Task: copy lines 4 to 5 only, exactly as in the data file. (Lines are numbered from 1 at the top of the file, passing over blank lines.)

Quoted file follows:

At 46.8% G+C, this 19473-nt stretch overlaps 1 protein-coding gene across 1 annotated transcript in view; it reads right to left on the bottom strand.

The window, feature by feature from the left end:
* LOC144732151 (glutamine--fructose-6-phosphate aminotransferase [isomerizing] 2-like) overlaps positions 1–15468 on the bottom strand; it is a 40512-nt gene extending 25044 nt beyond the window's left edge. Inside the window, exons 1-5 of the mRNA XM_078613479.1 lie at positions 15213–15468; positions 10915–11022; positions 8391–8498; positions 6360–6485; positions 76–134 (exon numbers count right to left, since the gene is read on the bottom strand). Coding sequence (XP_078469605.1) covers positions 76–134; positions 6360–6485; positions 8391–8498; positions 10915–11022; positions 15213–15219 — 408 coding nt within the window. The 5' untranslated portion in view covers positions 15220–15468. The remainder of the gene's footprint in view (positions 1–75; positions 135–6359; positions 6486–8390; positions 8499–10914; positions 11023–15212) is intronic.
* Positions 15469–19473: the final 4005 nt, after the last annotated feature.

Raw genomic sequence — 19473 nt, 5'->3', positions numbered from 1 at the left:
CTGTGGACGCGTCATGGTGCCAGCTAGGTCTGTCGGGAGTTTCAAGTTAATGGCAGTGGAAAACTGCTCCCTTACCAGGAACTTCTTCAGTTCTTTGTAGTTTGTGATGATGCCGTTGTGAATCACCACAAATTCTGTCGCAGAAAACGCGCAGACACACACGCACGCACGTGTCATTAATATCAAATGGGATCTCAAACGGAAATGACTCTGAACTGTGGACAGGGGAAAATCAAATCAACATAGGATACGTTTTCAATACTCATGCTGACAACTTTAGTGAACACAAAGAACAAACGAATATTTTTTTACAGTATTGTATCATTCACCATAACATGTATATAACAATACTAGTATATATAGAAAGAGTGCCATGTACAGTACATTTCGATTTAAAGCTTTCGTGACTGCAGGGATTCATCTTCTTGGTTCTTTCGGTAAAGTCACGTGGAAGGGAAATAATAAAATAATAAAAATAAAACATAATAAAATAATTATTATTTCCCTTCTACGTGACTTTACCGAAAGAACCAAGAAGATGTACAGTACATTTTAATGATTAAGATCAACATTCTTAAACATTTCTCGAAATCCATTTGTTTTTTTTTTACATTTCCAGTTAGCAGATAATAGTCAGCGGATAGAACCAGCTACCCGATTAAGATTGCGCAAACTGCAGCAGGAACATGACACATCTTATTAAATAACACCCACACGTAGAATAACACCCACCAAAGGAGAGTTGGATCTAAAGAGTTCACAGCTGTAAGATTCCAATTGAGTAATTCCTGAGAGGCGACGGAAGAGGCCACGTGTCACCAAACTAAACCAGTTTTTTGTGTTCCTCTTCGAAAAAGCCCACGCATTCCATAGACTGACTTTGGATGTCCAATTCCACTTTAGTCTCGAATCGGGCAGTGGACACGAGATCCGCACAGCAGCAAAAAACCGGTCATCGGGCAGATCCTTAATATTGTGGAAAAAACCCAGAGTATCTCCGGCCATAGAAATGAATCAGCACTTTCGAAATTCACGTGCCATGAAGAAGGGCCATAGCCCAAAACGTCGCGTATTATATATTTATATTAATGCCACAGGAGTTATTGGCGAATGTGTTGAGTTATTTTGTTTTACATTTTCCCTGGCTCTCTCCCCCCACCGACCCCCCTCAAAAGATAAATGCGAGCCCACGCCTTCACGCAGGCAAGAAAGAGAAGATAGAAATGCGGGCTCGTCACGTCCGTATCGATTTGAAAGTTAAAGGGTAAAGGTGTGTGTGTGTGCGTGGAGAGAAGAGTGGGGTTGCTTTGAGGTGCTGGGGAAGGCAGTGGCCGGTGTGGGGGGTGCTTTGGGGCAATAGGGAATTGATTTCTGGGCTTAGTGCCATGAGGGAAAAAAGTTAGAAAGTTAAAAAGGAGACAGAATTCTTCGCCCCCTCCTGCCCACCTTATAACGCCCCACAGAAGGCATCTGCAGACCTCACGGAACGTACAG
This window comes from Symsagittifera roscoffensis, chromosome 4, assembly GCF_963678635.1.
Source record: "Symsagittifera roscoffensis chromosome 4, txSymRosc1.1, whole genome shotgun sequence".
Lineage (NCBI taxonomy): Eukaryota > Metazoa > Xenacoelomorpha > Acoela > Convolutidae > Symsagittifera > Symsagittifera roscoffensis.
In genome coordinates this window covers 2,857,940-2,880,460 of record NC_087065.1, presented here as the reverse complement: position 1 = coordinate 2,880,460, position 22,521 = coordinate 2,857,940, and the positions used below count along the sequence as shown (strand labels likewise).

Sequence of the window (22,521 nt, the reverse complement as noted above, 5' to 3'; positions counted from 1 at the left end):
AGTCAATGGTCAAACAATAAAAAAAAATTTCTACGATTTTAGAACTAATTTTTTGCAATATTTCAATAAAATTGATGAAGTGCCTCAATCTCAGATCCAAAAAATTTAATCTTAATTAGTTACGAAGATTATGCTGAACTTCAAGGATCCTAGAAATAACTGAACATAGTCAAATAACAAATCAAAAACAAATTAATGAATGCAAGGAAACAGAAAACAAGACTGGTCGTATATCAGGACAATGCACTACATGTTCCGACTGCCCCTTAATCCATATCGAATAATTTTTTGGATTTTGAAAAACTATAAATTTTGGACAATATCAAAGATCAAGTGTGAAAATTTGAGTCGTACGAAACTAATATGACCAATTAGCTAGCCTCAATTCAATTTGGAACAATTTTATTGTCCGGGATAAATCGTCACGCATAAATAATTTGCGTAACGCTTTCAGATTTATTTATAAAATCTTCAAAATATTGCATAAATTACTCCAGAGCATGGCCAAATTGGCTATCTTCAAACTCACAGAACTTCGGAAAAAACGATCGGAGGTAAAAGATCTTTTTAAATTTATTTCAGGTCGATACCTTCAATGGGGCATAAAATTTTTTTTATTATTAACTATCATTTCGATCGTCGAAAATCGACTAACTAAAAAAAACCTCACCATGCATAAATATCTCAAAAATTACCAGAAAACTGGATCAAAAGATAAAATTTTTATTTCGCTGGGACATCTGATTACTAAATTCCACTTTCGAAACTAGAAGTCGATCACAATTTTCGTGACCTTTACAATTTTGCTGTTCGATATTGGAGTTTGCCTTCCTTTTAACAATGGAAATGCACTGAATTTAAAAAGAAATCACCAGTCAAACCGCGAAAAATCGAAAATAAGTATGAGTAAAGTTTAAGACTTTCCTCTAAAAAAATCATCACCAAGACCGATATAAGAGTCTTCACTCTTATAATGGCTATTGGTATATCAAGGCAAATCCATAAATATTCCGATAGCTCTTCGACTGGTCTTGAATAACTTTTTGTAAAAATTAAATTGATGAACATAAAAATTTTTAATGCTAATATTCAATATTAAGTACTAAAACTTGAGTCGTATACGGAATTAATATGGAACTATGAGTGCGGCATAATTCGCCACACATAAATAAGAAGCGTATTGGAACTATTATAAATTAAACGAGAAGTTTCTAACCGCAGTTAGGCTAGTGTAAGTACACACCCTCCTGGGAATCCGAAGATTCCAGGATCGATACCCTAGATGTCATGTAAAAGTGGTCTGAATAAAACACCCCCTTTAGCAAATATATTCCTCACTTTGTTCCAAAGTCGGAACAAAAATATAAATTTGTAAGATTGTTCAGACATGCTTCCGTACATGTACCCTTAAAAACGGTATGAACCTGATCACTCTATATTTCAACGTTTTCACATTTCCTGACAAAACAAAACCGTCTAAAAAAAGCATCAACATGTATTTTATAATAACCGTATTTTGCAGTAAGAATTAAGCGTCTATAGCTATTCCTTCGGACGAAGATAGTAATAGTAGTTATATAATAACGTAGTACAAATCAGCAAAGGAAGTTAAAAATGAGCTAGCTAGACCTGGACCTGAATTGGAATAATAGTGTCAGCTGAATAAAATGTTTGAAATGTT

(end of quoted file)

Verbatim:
* Positions 15469–19473: the final 4005 nt, after the last annotated feature.

Raw genomic sequence — 19473 nt, 5'->3', positions numbered from 1 at the left: